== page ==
Efforts of ARC Teachers and Students Lead to Lasting Benefits

May 4, 2021 / Perspectives in Education/All News

As Henry Wadsworth Longfellow so eloquently wrote in his poem “A Psalm of Life,” human beings can lead lives of greatness that will “leave footprints on the sands of time.” Longfellow was calling his readers to live life to the fullest and set an everlasting and inspiring example for others. Longfellow’s call is evident in the actions of Jackson Academy teachers, particularly those in the Academic Resource Center (ARC) who help students live more fully by understanding how they learn best, managing learning differences, developing confidence, and sharpening time management skills.

Caroline Walker Reed ’13 of Jackson praises ARC for teaching her how to cope with dyslexia and build her confidence. “They really helped me figure out how I learn best,” she said. “I study best when I can talk out loud, almost like teaching a class.”

Resource learning facilitators at JA work with students who struggle in the academic realm. These students have a diagnosed learning difference or challenges to overcome, such as test anxiety or organizational problems. Some students struggle with specific courses due to underdeveloped study skills or time management skills.

Reed earned a bachelor’s degree in business administration with a real estate emphasis from the University of Mississippi in 2017 and now works as a development manager for Heritage Properties. Reed says she used the skills she learned at JA to succeed at Ole Miss.

For students with dyslexia, certain subjects may be much more difficult than others. For instance, Reed said, “I excelled in math and science, but English and history were difficult.” She also remembers a feeling many students with learning differences understand: “When you have a learning difference, your confidence can suffer. You’re scared to ask questions. If the teacher calls on you, you’re scared to answer.”

Reed remembers how JA teachers believed in her and worked with her resource learning facilitators to help her excel. “All the teachers do a great job of building up your confidence. They let you know you’re smart and you’ve got this,” Reed said.

Like Reed, Latham Nance ’19 found the consistent relationships developed with teachers invaluable. “When you are at a school like JA where classes are academically strenuous, having the relationships with ARC teachers like Mrs. Carlson or Mr. White who were my supporters year after year is something I cannot put into words very well. ARC teachers stay with students year after year, they know our strengths and our weaknesses, and they use that knowledge to help us become the best we can be,” he said. “That consistency was something I liked best.”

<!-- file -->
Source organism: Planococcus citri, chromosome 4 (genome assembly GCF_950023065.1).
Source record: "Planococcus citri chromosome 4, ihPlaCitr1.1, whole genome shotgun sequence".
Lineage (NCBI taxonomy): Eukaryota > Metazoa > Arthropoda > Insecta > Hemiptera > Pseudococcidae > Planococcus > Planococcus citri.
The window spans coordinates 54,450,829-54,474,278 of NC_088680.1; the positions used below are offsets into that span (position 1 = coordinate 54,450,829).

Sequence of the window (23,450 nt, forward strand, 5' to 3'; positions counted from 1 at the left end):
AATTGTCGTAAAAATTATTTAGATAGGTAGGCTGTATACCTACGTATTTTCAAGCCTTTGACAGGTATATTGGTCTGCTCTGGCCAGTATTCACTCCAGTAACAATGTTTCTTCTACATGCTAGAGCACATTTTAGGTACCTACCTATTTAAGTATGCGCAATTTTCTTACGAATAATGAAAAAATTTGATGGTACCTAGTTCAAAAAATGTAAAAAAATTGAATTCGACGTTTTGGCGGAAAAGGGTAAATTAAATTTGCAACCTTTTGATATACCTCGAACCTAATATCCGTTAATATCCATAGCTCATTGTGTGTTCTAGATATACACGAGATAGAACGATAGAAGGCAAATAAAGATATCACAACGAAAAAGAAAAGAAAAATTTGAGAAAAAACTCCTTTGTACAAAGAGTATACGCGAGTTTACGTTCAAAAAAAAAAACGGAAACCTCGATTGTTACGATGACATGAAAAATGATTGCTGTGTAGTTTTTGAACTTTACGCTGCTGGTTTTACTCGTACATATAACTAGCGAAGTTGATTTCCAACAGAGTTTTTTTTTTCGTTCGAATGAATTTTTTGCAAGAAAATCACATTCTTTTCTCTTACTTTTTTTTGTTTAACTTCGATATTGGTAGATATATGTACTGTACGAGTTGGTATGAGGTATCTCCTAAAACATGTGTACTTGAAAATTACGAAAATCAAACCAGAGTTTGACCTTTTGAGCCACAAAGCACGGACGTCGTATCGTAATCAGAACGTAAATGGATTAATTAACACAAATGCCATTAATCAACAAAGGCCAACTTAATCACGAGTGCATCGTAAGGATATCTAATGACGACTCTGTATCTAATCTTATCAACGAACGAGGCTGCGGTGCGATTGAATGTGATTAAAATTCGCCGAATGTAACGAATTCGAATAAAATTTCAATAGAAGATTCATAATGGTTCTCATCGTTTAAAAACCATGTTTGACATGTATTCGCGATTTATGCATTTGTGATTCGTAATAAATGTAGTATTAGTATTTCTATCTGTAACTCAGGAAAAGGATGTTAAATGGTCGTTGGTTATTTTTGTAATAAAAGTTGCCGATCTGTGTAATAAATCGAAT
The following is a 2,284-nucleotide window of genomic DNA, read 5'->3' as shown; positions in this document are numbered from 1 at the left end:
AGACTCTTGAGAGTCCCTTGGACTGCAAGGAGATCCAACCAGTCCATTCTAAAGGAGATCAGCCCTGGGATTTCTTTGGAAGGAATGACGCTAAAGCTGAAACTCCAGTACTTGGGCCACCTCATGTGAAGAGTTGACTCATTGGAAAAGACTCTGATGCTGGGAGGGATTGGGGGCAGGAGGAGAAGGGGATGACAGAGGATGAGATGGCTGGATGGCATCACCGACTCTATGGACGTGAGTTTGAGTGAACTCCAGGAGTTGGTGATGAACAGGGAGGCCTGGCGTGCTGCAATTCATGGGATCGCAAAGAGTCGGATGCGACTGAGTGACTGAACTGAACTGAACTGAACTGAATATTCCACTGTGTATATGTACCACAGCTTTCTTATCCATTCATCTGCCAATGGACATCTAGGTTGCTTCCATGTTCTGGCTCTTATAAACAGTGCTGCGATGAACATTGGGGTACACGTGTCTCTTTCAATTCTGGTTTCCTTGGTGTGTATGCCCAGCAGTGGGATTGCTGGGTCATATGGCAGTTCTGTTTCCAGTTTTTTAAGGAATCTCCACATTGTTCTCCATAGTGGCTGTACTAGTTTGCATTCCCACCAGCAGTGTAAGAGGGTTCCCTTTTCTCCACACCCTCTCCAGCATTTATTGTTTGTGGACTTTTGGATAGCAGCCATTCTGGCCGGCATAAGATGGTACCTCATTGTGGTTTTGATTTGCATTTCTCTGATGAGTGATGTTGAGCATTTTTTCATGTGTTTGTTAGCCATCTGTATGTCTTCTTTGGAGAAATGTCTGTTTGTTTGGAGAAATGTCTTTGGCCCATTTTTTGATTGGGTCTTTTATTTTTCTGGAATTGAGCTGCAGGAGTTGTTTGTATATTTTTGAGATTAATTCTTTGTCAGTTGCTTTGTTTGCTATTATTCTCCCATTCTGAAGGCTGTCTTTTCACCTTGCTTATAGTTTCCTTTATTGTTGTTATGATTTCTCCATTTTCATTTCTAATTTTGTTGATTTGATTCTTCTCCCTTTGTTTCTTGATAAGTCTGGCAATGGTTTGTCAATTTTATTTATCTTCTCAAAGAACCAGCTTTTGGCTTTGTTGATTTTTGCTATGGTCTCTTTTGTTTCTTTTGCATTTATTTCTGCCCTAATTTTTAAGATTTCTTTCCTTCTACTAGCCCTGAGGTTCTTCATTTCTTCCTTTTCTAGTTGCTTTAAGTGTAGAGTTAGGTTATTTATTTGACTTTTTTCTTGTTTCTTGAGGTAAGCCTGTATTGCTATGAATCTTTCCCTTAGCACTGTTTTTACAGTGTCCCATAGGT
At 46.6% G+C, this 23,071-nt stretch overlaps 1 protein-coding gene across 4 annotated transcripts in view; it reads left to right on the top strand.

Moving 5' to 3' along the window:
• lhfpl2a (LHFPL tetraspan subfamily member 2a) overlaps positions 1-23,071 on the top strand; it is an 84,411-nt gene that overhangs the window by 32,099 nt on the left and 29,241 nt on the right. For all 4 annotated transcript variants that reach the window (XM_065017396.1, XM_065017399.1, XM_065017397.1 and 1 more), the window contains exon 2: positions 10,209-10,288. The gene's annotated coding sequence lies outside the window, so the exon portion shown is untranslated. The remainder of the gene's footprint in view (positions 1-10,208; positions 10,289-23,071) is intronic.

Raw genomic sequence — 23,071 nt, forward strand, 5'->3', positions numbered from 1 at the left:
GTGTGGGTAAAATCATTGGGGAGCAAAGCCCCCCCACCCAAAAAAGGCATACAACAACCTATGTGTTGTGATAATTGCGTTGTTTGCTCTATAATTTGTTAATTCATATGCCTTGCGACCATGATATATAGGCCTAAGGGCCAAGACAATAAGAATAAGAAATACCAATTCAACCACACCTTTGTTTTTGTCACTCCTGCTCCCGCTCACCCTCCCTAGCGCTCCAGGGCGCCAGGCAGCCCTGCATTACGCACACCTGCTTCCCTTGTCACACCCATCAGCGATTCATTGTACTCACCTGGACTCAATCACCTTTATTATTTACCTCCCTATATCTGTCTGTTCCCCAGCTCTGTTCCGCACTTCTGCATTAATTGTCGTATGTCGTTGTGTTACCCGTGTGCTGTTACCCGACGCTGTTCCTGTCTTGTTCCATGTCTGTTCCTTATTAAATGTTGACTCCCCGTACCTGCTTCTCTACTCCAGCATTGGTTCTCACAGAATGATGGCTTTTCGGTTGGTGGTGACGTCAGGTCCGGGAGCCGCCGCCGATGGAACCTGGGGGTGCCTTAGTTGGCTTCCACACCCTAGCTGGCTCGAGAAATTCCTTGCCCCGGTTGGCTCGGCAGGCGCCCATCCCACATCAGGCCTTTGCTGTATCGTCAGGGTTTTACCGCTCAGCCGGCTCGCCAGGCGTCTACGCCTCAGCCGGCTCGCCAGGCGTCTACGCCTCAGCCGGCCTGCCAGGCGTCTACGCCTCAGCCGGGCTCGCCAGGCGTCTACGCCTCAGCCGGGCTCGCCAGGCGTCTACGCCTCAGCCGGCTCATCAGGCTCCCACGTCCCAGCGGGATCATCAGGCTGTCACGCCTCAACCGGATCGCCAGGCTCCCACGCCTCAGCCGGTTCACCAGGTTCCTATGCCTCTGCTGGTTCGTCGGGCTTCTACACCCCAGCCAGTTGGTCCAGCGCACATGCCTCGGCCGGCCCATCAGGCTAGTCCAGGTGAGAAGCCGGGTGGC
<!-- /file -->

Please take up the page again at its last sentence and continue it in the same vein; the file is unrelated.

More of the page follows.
“I have known I learn differently since first grade because my mom thought openly talking about it was better than the difficulty in school coming from some unknown and me thinking I was dumb,” said Nance. “My ARC teachers did the same thing. They knew my strengths and weaknesses and would help me to recognize and overcome weaknesses.”

Resource learning facilitators at JA consider dyslexia and other learning differences as different ways of learning, not as disabilities. Facilitators work alongside the students, their families, and the classroom teachers to identify individual areas that need attention and develop strategies to address those areas.

ARC offers several tiers of support to qualifying students beginning with preschool students and moving through all divisions. It addresses the underpinnings of reading and the foundation for mathematics for JA’s youngest learners. The program also provides speech and language therapy for students who need it.

“Many think that straight A’s are the only path to success, but I think differently,” Nance said. “I did my eleventh-grade research paper on dyslexic entrepreneurs, and I learned that the things that make school hard for people with dyslexia produce important qualities in individuals that are key to being successful business owners. I learned from ARC teachers how to push through difficult times, communicate what I needed, have empathy with others, and persevere when things are hard. I learned how to ask for help, which is something many adults do not do.”

“JA is committed to supporting each student’s academic journey, and the program offered by the Academic Resource Center is a part of that commitment,” said JA’s Director of Learning Diversity Beth Murray. In addition to being a certified dyslexia specialist, Murray earned a bachelor’s degree in education from the University of Mississippi and a master’s degree in administration and supervision from Mississippi College.

“One of the program’s main goals is to promote student self-confidence and independent learning,” Murray said. Teachers encourage students to take ownership of their academic lives by teaching the skills they need to be better students, which then translates into lifelong success.

“I look back at my years in ARC, and I am thankful for many things, but one of the things helping me now is time management. From seventh grade on, teachers guided us to keep up with our daily/weekly assignments in age-appropriate ways, and the teachers kept us accountable. Now, I know they were trying to help us keep the “big picture” in mind as we kept our weekly assignments and extracurricular activities in balance. In college, I am thankful for that skill. I also gained confidence from working so closely with the ARC teachers that I would not have had it if it were not for them,” said Nance.

This story is featured in the winter issue of True Blue, Jackson Academy’s alumni magazine, and was written by Ann Boswell Carlson in collaboration with the Office of Marketing and Communication.